Debunking the top five myths surrounding web data collection for businesses
Ron Kol, CTO at Bright Data talks to Business Leader about what the main myths are when it comes to web data collection for companies.
Brands are tired of waiting around for data. It’s why public web data collection, perhaps better known as public web scraping, has become a “go to” strategic move for many companies out there. It helps them stay competitive in a market today that’s more like a domino effect, whereby one shift in the market triggers another, without any oversight into how or why this happened.
It’s why this real-time data is so crucial to those looking to make a profit while crushing the competition. However, this vast and expansive field carries more than a few myths around how it works, why it’s important, and whom it benefits.
Before we go any further, it’s worth noting and remembering that web scraping is a vital real-time commodity, an essential resource the helps boost the success of your organisation. There are those who still believe there are undefined boundaries across the industry, but as it continues to grow and flourish, now’s the time to refute some of the misconceptions that have often been associated with in recent years.
Myth #1: Web data collection (or web scraping) is illegal
Let’s clarify something, public web scraping is not illegal, full stop. As long as the website is publicly accessible and not protected by a paywall / log-in type portal, it is within the boundaries set by legal courts. In fact, a US Federal Court recently came out with a ruling in the hiQ/LinkedIn case that compares cases of public web scraping to window shopping.
Moreover, startups, SMEs, and major enterprises all participate in public web data gathering to observe their competitors’ business decisions and trends, as well as conduct new market research and inquisitive analytics on their own data. The overall intention is to discover new opportunities for innovation and growth and to ensure that an organisation does not miss out on opportunities.
As with all processes, it is vital that businesses follow compliance regulations, and if their public web scraping is outsourced, they must always work with their data collection provider to ensure that all operations are legal and ethical. To avoid any doubt, businesses should work with providers to understand what can and can’t be collected, both from a legal and ethical standpoint.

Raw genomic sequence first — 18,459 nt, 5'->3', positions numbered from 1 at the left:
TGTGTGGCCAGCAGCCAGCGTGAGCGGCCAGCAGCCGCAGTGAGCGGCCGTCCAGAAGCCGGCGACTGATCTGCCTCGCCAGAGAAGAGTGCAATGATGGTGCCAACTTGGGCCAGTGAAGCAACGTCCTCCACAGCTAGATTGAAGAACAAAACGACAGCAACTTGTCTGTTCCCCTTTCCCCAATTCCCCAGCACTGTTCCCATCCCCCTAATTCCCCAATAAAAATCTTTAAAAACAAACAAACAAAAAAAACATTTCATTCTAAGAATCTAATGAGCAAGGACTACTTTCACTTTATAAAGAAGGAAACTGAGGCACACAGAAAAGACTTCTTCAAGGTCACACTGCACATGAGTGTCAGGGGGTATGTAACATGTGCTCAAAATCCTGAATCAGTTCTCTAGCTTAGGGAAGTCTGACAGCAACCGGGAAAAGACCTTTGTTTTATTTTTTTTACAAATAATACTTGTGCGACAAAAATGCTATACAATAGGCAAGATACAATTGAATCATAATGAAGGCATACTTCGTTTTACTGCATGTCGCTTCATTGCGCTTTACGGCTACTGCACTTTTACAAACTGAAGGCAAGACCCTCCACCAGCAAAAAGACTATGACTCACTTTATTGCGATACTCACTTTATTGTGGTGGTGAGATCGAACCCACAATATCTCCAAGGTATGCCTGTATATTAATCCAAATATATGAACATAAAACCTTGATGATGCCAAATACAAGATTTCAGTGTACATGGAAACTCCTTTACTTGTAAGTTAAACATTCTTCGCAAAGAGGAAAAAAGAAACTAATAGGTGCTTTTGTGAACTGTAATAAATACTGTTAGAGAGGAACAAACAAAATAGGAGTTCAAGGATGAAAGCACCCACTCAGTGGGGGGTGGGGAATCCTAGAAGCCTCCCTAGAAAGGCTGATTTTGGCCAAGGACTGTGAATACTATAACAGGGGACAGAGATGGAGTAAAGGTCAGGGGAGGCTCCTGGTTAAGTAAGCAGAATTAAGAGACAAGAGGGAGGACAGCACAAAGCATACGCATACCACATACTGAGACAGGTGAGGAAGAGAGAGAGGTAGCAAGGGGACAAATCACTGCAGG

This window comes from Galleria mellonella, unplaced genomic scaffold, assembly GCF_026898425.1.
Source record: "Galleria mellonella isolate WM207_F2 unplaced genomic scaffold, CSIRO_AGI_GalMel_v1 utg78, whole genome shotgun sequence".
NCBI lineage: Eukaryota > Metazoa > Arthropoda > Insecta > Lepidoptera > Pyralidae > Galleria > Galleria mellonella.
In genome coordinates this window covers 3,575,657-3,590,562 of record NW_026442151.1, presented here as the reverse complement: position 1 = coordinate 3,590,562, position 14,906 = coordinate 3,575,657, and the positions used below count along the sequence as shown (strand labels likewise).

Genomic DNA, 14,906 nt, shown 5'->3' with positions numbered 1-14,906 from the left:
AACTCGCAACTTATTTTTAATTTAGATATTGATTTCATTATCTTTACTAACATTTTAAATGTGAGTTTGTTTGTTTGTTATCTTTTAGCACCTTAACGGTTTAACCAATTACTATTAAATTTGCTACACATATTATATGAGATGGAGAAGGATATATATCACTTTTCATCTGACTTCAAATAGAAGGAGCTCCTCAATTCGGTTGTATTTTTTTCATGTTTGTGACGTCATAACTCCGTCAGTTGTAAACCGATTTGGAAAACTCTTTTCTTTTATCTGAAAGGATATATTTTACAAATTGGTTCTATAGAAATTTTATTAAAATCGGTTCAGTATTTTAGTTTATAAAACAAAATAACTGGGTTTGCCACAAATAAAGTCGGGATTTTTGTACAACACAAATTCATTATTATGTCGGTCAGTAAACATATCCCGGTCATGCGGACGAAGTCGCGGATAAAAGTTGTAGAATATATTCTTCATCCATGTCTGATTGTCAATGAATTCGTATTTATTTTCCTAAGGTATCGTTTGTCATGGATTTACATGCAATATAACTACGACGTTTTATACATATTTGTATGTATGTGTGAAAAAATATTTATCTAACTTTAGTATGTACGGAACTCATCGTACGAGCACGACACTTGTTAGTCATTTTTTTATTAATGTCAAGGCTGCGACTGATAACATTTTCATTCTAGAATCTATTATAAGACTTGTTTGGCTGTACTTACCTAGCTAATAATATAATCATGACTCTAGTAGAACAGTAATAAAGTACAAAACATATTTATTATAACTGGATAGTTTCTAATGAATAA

Since there is still no regulation in this field, it is everyone’s moral responsibility to make sure that the data they gather is ethical and serves the greater good. If not, they must reconsider their strategies. Failure to do so would be unethical and may result in legal violations.
Myth #2: Web scraping harms businesses and limits their ability to compete
Quite the opposite is true here. Public web data collection, or web scraping, provides you with the transparency needed when accessing the Internet. It allows all market players to openly compete by simply providing them with accurate market research information. For example, if Company A wishes to set their own pricing strategy in motion, they obviously need to be aware of the special offers or pricing of one of their main competitors, let’s call them Company B.
In the old days, Company A would send out “mystery shoppers” who would manually take note of Company B’s offerings and pricing and adjust their own accordingly to make them more attractive to consumers. Today, our shopping ecosystem has clearly gone digital, and these “mystery shoppers” have simply shifted into online data collection, which provides companies with the information they need to decide their pricing strategy or special offers. Online data collection ensures that companies can effectively compete and continue to attract their target consumer base.